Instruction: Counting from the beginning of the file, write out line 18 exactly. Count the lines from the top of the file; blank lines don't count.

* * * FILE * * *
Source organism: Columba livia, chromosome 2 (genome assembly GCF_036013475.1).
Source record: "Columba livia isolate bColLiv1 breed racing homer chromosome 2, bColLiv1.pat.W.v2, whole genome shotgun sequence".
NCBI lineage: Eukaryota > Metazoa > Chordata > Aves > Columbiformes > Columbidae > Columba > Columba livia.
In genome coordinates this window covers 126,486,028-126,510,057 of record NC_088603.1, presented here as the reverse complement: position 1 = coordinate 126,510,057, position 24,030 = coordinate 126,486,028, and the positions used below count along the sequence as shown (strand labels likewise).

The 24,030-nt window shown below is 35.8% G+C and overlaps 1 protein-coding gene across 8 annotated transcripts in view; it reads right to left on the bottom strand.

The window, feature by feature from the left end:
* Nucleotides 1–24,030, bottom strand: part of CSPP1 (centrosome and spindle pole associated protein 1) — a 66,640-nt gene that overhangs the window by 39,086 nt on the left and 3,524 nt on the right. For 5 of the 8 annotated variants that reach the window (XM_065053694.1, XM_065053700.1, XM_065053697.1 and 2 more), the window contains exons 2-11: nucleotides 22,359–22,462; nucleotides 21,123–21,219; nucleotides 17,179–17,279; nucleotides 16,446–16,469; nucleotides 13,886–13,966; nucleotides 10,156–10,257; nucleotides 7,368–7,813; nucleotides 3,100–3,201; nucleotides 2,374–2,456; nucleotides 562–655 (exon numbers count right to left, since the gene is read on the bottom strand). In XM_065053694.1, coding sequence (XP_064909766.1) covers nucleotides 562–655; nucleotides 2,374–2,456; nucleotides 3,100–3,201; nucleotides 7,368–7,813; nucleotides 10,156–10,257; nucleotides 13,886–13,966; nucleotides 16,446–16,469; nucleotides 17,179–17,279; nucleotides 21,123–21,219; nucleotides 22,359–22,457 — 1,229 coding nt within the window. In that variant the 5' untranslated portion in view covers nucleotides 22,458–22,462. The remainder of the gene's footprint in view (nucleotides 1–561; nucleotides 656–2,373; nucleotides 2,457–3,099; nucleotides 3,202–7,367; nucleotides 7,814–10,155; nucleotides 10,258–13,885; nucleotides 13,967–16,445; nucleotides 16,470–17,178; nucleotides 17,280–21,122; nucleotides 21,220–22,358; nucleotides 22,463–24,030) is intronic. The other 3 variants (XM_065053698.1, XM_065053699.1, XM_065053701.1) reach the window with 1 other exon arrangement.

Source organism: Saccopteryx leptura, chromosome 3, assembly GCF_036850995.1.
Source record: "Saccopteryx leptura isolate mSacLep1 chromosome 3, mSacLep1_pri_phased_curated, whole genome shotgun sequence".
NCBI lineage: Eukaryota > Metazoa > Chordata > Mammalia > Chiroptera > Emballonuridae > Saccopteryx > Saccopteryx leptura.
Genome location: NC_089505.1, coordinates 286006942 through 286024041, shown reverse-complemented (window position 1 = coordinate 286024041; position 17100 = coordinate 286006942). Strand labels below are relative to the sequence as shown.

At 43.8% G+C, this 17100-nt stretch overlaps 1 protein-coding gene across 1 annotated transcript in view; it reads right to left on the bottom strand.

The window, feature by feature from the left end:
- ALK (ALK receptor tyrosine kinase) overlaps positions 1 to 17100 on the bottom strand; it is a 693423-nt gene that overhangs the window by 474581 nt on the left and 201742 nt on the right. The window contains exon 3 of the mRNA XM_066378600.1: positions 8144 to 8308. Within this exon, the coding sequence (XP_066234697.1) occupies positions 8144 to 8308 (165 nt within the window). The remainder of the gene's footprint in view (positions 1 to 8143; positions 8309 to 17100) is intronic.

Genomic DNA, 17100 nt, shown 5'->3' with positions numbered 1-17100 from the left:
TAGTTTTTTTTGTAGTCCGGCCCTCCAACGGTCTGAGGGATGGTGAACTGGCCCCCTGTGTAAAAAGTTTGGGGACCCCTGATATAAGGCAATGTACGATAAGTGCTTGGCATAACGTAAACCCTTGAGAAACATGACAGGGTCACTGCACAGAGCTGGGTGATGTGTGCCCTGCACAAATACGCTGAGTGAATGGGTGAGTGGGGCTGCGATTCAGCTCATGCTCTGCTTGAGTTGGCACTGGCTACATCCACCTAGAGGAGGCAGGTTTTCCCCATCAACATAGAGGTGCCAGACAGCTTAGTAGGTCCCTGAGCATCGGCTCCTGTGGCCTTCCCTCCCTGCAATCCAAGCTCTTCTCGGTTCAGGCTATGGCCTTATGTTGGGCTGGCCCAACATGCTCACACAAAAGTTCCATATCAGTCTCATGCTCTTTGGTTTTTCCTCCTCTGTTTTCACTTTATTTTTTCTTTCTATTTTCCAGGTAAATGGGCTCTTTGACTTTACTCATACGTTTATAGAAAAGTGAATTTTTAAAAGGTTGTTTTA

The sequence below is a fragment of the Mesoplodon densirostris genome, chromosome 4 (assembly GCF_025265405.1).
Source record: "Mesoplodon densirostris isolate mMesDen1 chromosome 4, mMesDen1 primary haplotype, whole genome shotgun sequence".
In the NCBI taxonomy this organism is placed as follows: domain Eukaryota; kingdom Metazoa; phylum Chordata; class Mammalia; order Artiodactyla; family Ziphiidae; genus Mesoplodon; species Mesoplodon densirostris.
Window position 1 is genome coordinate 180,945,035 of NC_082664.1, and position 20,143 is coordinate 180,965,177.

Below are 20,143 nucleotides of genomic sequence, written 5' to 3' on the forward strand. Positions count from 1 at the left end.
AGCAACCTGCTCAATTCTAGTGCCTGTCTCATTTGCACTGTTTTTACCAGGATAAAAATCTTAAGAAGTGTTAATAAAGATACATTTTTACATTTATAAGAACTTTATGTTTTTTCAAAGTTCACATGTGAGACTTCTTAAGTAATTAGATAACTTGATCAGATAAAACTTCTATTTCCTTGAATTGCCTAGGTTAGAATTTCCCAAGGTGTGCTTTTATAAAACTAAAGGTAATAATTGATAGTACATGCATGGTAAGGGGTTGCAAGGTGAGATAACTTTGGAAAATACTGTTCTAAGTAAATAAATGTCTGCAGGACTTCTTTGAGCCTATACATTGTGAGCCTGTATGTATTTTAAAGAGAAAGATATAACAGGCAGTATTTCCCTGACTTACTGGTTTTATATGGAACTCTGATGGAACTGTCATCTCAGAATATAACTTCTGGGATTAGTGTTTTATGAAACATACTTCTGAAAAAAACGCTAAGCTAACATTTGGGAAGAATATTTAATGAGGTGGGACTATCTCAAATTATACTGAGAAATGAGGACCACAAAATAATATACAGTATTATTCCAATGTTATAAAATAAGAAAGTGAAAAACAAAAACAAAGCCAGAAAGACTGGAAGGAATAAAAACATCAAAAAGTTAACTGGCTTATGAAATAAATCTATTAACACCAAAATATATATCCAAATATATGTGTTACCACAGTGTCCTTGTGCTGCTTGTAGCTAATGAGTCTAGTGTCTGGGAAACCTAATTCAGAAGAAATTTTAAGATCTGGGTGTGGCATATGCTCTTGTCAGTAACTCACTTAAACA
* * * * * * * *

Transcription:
Source record: "Mesoplodon densirostris isolate mMesDen1 chromosome 4, mMesDen1 primary haplotype, whole genome shotgun sequence".